When a benefit broker friend of Jordan Shields was about to undergo quadruple bypass surgery about three years ago, he worried about surviving the procedure and leaving behind a wife and two grown sons. But he also wondered what would happen to his clients if he died.

It proved to be an epiphany for Shields, co-founder of Arrow Benefits Group (ABG), the third largest HR/benefits firm in the North Bay outside San Francisco and a United Benefit Advisors partner. So he created a partnership program on the spot that allowed smaller brokers like his ill friend to incorporate their practice into his until they retired by choice or involuntarily, at which time ABG would buy out their book of business.

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“Like a lot of independent brokers who have an entrepreneurial spirit, it’s rather difficult for them to face their mortality — even when they’re being wheeled out in a hallway corridor” en route to a major operation, Shield says.

The Arrow Umbrella Program developed by Shields and ABG co-founder Keith McNeil seeks to protect fellow brokers from several threats. They include an overheated mergers and acquisitions market that favors large and midsize firms, market devaluation of small group business, decreasing commissions and a reduction in the number of firms with which carriers will work.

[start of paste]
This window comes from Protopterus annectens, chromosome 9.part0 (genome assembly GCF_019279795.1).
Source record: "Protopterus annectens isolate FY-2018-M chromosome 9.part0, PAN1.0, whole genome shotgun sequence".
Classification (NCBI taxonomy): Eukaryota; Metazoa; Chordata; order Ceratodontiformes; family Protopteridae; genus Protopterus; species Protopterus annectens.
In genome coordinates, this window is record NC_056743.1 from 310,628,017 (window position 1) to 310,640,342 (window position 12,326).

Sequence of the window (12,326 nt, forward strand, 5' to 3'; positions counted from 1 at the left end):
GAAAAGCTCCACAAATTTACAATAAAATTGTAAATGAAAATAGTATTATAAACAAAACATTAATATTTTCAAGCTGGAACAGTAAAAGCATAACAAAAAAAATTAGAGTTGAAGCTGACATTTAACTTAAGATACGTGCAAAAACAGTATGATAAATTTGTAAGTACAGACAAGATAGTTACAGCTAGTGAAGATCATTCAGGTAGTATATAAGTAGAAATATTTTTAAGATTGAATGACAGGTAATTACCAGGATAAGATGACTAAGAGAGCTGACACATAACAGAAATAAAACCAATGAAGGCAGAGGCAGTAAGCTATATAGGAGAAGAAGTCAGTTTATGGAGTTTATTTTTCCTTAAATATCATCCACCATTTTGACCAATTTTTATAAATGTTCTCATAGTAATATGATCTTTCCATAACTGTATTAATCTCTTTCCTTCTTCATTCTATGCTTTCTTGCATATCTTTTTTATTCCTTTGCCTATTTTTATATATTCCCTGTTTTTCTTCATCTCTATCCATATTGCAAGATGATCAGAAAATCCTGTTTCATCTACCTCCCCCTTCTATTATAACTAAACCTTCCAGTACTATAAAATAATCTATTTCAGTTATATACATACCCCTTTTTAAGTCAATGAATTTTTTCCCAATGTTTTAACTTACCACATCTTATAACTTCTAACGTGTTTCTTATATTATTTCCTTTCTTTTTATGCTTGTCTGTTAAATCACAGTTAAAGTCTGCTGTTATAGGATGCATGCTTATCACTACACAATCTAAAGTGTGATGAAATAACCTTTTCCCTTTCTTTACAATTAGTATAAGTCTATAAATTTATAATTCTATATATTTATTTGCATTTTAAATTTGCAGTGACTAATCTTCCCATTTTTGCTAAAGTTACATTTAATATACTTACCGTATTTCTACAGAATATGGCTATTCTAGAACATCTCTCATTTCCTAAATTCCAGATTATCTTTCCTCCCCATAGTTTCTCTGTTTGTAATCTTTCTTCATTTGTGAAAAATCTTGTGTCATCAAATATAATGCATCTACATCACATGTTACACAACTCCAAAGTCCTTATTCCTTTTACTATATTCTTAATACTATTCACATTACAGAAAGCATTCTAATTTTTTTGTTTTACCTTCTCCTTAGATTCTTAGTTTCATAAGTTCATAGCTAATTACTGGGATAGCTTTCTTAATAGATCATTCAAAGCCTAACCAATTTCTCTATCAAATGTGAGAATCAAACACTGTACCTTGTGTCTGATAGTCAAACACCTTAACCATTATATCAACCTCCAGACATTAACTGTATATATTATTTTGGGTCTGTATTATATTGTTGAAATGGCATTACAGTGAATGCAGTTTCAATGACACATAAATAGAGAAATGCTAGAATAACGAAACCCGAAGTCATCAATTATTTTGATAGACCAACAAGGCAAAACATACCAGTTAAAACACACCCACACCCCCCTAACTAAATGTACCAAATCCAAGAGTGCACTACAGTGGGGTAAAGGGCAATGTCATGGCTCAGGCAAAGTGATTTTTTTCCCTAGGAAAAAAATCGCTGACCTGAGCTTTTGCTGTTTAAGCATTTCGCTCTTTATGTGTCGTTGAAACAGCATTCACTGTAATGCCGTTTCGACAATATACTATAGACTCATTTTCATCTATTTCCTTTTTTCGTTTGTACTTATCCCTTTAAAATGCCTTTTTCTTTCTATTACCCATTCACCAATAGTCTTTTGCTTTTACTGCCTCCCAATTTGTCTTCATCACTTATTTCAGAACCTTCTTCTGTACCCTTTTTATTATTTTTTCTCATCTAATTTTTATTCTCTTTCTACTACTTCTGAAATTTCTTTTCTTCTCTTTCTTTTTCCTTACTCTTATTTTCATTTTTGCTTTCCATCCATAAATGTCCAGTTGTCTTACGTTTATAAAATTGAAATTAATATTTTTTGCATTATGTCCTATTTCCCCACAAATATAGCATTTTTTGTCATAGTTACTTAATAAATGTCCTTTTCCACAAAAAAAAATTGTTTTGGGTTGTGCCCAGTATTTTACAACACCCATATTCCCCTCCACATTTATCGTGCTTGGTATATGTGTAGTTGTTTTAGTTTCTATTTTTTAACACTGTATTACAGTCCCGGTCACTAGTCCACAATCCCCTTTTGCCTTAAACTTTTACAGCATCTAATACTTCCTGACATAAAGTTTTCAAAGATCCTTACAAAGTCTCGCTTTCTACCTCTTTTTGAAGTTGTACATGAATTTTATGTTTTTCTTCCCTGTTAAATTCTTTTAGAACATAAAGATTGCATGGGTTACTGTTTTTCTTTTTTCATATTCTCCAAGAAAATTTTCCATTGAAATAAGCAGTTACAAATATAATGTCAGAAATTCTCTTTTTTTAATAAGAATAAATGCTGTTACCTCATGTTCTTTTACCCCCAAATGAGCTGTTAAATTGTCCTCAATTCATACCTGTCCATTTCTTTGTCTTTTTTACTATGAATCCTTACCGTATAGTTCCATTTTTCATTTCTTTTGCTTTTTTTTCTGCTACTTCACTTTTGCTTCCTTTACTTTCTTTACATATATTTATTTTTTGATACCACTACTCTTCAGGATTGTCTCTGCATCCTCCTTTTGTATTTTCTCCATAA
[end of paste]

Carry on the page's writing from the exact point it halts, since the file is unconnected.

In essence, it provides sufficient capital to expand business, a comprehensive system for handling renewals and realistic succession plan that benefits not only owners, but also their employees and clients.

Increased clout
The umbrella program also has expanded ABG’s reach and client base across California and allows the firm more clout when talking to carriers. New partners include GSI Solutions in Santa Clara, Goodman Benefits & Insurance Services in Novato, Bob Copeland Insurance Services in Larkspur, Mission Benefits in Sunnyvale, Anderson Financial Solutions & Insurance Services in Santa Barbara, Executive Financial Systems in Los Angeles, Brody Walsh and Brody in San Francisco, and Entra Insurance Services in Walnut Creek.

Two more partners are expected to come on board before the end of the year. Each deal is customized to fit the needs of that particular broker, who Shields says is generously compensated. Arrangements include some bonus sharing. The firms being targeted typically have anywhere from one to three staffers and limited resources in terms of the tools and services they provide their clients.

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McNeil describes them as “largely experienced producers” without huge books of business who can maintain their independence despite being affiliated with UBA, the nation’s leading independent employee benefits advisory organization with more than 200 offices throughout the U.S., Canada and United Kingdom. He says UBA “has been very supportive of the idea” and says the objective is to find mutual strength in numbers.

Shields adds that there’s no need to expand the umbrella program beyond California, “which by itself is already a huge market… We’re not looking to rapidly grow this. We’re looking to target people we’ve known for a long time or know by reputation, or served with on various boards and so on. A lot of our relations to these people go back 20 to 30 years.”

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